Katahdin Foundation

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Director's Statement

Blessed Is the Match is a mother-daughter love story. It is a film set against the backdrop of the Holocaust – a subject that is no stranger to the documentary world. But it is a film unlike any other, not only because of the incredible story of Hannah Senesh, but also because of the experience of Hannah’s mother Catherine, whose raw and revelatory memoirs complement the youthful writings of her daughter and provide the film with its emotional core.

I first read Hannah’s diary in junior high and was captivated by her courage and touched by her vulnerability. Later, as a history student at UC-Berkeley, where I wrote my senior thesis on the Nazi SS, Hannah’s story continued to inspire me. Why? She fought back. In the face of monolithic evil, she chose to act by joining a noble, against-all-odds mission.

For the past 20 years, as I’ve worked as a documentary filmmaker, my interest in Hannah has persisted. But my fascination with her story has come to include her mother’s experience as well. This is not just because I’ve changed from a student Hannah’s age to a mother closer to Catherine’s age (although that could be part of it). But in many ways Catherine is a figure we can understand better than Hannah. Hannah is a modern-day Joan of Arc, the type of heroine who comes along once in a century – bold, brilliant and uncommonly courageous. Catherine, on the other hand, represents us all. As a worried mother, she watches her child drift away, pursue her own path and then make the ultimate sacrifice. Worst of all, Catherine must have spent the remainder of her days wondering if Hannah’s motivation was to save the Jews of Hungary, or simply to save her.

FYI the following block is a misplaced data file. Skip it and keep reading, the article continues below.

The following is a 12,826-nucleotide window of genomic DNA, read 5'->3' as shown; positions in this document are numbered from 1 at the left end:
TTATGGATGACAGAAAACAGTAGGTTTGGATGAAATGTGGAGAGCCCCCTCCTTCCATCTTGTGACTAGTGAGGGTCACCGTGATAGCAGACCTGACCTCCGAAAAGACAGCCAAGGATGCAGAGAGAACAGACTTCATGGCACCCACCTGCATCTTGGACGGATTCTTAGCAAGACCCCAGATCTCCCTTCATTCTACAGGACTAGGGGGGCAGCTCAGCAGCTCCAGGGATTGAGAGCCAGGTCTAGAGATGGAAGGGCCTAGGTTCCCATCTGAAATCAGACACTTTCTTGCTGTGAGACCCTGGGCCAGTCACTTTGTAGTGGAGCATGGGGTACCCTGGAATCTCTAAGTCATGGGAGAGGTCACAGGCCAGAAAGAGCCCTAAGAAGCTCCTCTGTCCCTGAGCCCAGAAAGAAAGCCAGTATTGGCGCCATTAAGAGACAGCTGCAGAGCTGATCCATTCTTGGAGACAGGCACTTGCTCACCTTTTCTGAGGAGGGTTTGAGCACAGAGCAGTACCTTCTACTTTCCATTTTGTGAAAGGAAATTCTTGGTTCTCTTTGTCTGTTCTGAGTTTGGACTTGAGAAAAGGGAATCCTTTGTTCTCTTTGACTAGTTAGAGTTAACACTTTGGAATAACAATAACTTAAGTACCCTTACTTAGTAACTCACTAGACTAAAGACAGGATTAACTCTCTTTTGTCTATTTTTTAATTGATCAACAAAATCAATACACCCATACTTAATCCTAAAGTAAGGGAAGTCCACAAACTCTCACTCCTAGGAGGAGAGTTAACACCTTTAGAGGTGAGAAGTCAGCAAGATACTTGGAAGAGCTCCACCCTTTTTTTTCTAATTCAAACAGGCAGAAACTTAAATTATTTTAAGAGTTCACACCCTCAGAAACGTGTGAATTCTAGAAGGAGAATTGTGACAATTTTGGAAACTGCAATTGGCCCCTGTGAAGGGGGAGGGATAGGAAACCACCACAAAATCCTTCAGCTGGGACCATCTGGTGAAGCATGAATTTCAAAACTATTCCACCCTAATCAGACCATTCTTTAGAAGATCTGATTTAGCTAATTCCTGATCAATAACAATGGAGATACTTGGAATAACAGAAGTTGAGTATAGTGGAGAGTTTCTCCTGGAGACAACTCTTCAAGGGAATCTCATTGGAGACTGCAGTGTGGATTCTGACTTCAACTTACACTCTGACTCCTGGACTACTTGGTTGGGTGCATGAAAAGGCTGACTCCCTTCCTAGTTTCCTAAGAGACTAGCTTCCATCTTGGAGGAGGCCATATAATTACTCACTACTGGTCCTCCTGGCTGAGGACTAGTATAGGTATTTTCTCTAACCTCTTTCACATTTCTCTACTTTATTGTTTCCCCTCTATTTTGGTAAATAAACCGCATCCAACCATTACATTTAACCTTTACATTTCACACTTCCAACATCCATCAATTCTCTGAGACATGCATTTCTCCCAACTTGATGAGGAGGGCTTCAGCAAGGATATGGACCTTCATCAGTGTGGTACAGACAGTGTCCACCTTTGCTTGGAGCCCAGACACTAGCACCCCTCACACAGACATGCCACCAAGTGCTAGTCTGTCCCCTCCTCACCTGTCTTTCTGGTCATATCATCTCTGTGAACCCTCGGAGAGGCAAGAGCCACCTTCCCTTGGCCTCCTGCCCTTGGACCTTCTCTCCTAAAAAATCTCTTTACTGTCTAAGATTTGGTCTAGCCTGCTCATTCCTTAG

In 2005, my producing partner, Lisa Thomas, and I initiated talks with Eitan Senesh, Hannah’s nephew, about making a documentary on Hannah. After traveling to Israel to meet Eitan and his brother David in person, they granted us the rights to Hannah’s life story and unprecedented access to the family archive. In this archive – in addition to Hannah’s diary – are hundreds of unpublished letters between Hannah and Catherine and nearly 1,300 never-before-seen photos of remarkable quality.

In 2006 and 2007, we shot most of the film in Hungary, Israel and the Czech Republic. Our interview subjects included world-renowned scholars, survivors, witnesses and friends of Hannah’s from Budapest and Palestine. We learned about life in the Yishuv from pioneering members of Hannah’s kibbutz and from Israeli President Shimon Peres, who met Hannah when they were in their twenties. We gained insight into Hannah’s mission from parachutists Surika Braverman and Reuven Dafni. Perhaps the most chilling were interviews with four women who were in the same Gestapo and Hungarian prisons as Catherine and Hannah Senesh in 1944.

We believe that Blessed Is the Match does justice to Hannah, to her character and her courage, but we hope it does more than this. By telling the story through Catherine’s eyes, we hope that in the end, the film is a moving mother-daughter story. This honors the legacies of both Hannah and Catherine Senesh.

Roberta Grossman
May 2008